Industrial Proposals of Research on Solar

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                           REQUEST FOR PROPOSALS FOR FY12


The Illinois Sustainable Technology Center (ISTC), a division of the Institute of Natural Resource Sustainability
at the University of Illinois at Urbana-Champaign, promotes sustainability through resource conservation,
pollution prevention, and research efforts. The Center’s current research activities are focused on industrial
pollution prevention, energy conservation, biofuels, and water quality, use, and reuse. In pursuit of its mission,
ISTC administers a Research Grant Program which provides funds to universities, industrial groups, not-for-
profit organizations, and the consulting community to advance the state of knowledge in areas of sustainability,
pollution prevention, energy generation and conservation, and environmental issues of importance to the State.
Usually six to ten new research projects receive funding each year, depending on monies available, the strength
and relevance of the proposals, and importance to the most pressing sustainability problems in Illinois.

Each of ISTC’s new funding cycles begins with a focused solicitation identifying issues of special interest to the
State. Pre-proposals are being requested at this time for funding in FY12. Pre-proposals are due to ISTC by
January 19, 2011. They will be screened internally based on factors such as relevance to the solicitation,
research objectives, adequacy of methods and techniques to achieve them, and qualifications of researchers to
carry out the proposed work. Successful pre-proposal applicants will be notified by February 10, 2011, and asked
to submit a full proposal by March 23, 2011. Notification of funding will be made by the end of May 2011.

Pre-proposals are being sought in the following areas of interest:

I. Sustainable Energy Research - Alternative & Non-conventional Energy Resources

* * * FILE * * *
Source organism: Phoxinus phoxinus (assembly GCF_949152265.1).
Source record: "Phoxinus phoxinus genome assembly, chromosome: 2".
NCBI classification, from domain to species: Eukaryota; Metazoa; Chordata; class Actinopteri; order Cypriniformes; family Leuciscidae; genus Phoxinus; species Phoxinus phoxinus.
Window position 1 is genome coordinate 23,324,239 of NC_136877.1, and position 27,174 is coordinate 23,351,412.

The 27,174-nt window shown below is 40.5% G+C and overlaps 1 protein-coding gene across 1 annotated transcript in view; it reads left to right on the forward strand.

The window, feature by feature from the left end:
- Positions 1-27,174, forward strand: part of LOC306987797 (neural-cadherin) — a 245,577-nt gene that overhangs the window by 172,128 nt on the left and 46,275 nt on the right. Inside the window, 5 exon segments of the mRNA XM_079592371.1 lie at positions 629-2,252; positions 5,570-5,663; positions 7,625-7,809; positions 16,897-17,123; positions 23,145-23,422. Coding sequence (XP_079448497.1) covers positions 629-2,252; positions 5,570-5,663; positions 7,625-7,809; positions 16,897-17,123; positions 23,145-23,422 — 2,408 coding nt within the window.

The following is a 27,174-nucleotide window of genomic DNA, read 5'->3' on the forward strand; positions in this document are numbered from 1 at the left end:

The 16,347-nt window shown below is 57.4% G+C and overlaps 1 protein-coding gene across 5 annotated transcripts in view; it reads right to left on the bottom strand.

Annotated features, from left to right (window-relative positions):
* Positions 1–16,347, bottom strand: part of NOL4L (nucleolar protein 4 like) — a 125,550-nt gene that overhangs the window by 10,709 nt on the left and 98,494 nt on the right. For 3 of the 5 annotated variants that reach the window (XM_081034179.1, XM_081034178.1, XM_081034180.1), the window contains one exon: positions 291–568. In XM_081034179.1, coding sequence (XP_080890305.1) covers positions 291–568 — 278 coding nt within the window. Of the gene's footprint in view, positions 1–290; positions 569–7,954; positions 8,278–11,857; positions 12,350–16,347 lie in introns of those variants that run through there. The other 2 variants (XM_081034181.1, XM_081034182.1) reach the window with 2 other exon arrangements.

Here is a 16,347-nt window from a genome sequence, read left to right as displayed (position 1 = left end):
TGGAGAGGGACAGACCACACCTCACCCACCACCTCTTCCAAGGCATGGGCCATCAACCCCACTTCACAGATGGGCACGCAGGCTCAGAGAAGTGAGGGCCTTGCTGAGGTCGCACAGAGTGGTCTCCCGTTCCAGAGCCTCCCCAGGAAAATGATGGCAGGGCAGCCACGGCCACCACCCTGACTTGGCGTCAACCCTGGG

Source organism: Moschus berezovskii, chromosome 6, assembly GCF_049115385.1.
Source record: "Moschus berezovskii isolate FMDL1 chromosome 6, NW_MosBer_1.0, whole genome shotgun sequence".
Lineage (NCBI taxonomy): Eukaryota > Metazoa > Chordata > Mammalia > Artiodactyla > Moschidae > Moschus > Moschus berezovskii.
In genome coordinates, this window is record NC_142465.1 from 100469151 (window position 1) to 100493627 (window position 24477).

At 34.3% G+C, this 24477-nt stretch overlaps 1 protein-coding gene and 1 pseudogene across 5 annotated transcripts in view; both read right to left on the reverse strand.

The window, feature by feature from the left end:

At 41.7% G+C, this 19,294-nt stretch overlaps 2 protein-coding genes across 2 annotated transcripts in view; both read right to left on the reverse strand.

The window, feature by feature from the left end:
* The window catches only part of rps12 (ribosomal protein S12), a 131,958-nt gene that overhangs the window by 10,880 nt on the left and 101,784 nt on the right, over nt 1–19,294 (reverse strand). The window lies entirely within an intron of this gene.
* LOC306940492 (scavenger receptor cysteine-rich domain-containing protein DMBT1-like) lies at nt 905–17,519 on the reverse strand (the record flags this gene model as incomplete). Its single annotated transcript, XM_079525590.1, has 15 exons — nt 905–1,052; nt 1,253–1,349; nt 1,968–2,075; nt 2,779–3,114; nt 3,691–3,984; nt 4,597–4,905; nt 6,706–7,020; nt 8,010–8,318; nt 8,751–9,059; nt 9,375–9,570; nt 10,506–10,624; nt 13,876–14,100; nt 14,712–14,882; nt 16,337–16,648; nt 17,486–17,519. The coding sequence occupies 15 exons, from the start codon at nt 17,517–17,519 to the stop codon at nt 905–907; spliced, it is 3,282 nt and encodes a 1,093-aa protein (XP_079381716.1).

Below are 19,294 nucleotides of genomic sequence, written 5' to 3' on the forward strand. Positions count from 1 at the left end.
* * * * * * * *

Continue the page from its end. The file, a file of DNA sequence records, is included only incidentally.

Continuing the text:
•   Geothermal Resource Development in Illinois
        Geothermal heat pump systems (GHPs) based on ground water sources are highly energy efficient
        for space heating or cooling. Open-loop GHPs differ from ground source GHPs where the heat
        exchange is with the earth. Where hydro-geologic circumstances permit the sustainable application
        of ground water source GHPs, utilizations of open-loop GHPs become more-cost effective and end
        users may realize significant energy savings.
        Proposals are sought for projects that will facilitate geothermal resource development in Illinois, or
        portions of Illinois, for potential applications of ground water source GHPs.

    •   Advanced Hybrid Energy Systems
        Hybrid Energy Systems (HES) combine different energy resources to meet the energy requirements
        of a building or a district. When these energy resources are integrated, HES overcome the
        limitations inherent in each individual source. A hybrid renewable energy system may reduce
        dependency on fossil fuels and reduce atmospheric emissions.

        Proposals are expected to focus on:

            o   Advanced integrated energy systems that use some or all of the following: geothermal heat
                pumps; solar energy (solar PV, solar thermal, and passive solar); biofuels; and wind power.
                New concepts and state-of-the-art technology are especially welcome.
            o   Utilization of HES for an energy-efficient building or district system, with an ultimate goal
                of realizing climate neutrality

            o   Optimization of the whole system including energy system design, optimal control of energy
                systems, as well as smart building design that makes better use of renewable energy

    •   Biochar
        Biochar, produced by the pyrolysis of biomass and used as a soil amendment, has potential to
        sequester carbon, improve soil quality, reduce nutrient application, and prevent pesticide leaching.